SPORTING Declaration was left pondering some typically profound thoughts as Ricky Ponting pulled up stumps this week on his days in the Baggy Green.

In particular, ‘‘Punter’s’’ departure reignited a debate that dates back 64 years – who is Australia’s best batsman since Bradman?

Yours truly can’t help thinking this is a tired old talking point.

Let’s face it, Greg Chappell, Allan Border, Steve Waugh and Matthew Hayden were no mugs either and it is all rather boring trying to argue that any of them were better than the others.

Like judging a bikini contest, everyone is entitled to their own opinion.

I reckon a more stimulating topic of discussion would be who has been Australia’s worst batsman since Bradman.

And in this case I’m not counting abject tailenders like Jim Higgs, Bruce Reid and Terry Alderman, who could scarcely hold a stick.

I’m talking about blokes who were selected as front-line batsmen, presumably on the strength of truckloads of runs in the Sheffield Shield, but never quite passed the test at the highest level.

For every Mark Waugh, Greg Blewett or Michael Clarke who live the dream of scoring a century on debut, there are the soon-forgotten unfortunates left with a lifetime of regrets.

After scouring my library, I’ve come up with the following list of lost souls.

The benchmark must be Roy Park, who earned a page in cricket folklore by scoring a golden duck in his only Test innings, against England in 1921. Apparently his wife bent down to pick up her knitting and missed her husband’s entire Test career.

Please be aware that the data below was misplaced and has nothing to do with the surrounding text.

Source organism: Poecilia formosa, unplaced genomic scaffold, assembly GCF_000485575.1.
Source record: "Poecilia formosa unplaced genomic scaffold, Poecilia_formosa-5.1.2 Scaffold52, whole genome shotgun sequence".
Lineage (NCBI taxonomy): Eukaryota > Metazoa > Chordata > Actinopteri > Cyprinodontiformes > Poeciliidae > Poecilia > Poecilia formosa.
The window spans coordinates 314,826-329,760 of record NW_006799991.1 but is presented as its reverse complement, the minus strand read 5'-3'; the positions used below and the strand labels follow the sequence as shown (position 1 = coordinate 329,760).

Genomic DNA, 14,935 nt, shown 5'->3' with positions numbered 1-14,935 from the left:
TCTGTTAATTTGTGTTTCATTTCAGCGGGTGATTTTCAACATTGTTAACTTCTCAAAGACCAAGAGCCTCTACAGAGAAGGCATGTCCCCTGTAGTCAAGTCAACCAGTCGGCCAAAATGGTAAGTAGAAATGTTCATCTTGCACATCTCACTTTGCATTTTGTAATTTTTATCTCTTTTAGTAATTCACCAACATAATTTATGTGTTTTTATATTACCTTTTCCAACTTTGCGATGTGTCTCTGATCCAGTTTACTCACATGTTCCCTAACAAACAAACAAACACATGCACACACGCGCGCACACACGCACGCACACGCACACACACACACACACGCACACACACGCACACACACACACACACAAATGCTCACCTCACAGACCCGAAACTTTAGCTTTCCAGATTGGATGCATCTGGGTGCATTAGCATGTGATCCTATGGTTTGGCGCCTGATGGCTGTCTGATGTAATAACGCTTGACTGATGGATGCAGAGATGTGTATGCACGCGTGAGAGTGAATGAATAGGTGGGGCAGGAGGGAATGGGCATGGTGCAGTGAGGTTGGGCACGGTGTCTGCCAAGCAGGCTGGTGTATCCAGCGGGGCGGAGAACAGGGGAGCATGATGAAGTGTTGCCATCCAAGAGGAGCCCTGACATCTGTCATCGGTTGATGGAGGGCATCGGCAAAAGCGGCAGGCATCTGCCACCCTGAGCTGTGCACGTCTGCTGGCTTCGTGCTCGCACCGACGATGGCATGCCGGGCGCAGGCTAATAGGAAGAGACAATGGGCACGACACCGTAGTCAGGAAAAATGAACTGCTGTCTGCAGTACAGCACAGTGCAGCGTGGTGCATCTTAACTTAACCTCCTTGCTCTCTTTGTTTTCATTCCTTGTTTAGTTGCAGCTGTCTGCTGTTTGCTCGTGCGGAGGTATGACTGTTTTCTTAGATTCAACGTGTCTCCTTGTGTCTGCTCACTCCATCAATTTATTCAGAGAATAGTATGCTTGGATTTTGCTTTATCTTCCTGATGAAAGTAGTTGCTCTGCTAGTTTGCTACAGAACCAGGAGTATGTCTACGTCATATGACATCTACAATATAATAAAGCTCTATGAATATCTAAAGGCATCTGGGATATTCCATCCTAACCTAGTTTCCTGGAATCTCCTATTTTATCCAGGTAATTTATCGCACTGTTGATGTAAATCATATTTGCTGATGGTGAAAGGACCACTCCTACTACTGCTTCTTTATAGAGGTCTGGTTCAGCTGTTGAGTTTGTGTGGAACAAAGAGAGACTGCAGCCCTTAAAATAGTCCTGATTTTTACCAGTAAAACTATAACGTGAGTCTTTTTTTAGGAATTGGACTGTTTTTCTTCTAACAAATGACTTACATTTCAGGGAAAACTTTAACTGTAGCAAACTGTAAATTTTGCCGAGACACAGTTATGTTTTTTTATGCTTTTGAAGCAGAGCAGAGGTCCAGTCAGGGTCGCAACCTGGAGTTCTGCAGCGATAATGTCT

But the following deserve honourable mentions:  

❏Les Joslin. 1 Test, 9 runs, average 4.5, highest score 7. Scored a century for Victoria as an 18-year-old and made his Test debut against India in 1968 just after his 21st birthday. Never sighted again in the national team, for whatever reason.

❏Ken Eastwood. 1 Test, 5 runs average 2.5, highest score 5. Called in to open the batting against England in 1971, after the surprise sacking of skipper Bill Lawry. When he failed twice, there were no more chances for the 35-year-old left-hander.

❏Bruce Francis. 3 Tests, 52 runs, average 10.4, highest score 27. Debuted against England in 1972 at the age of 24. Cricinfo remembers him as a ‘‘cavalier’’ right-hander who showed a ‘‘willingness to hit fast bowlers back over their heads’’. Evidently without much success. 

❏Paul Hibbert. 1 Test, 15 runs, average 7.5, highest score 13. The 29-year-old opener didn’t score heavily in his lone Test against India in 1977 but occupied the crease, scoring 13 in 77 balls before sending the selectors to sleep.

❏Steve Smith. 3 Tests, 41 runs, average 8.2, highest score 12. A handy opening bat in the canary-yellow pyjamas, averaging almost 40 in 28 games and scoring a century, Smith’s Test career unfortunately coincided with a tour of the Caribbean and opponents named Marshall, Garner and Holding.

❏Rob Kerr. 2 Tests, 31 runs, average 7.75, highest score 17. Enjoyed a successful career for Queensland but, like so many players in the mid-1980s, was in and out of the Test team before he could work up a sweat.

❏Wayne Phillips, 1 Test, 22 runs, average 11, highest score 14. Shocked selectors when they discovered he was not the original Wayne Phillips, a swashbuckling, left-handed wicketkeeper. His lone Test against India in 1992 signalled the end of Geoff Marsh’s Test career. ❏Chris Rogers, 1 Test, 19 runs, average 9.5, highest score 15. Has scored more than 18,000 first-class runs in Australia and England at an average of almost 50. But after a couple of failure against India in 2008, he was sent on his way. Tough school.

❏Rob Quiney, 2 Tests, 9 runs, average 3, highest score 9. Tossed in at No.3 against South Africa, the Victorian left-hander went on debut for nine, then collected a pair in his second Test. At least he was no one-Test wonder.




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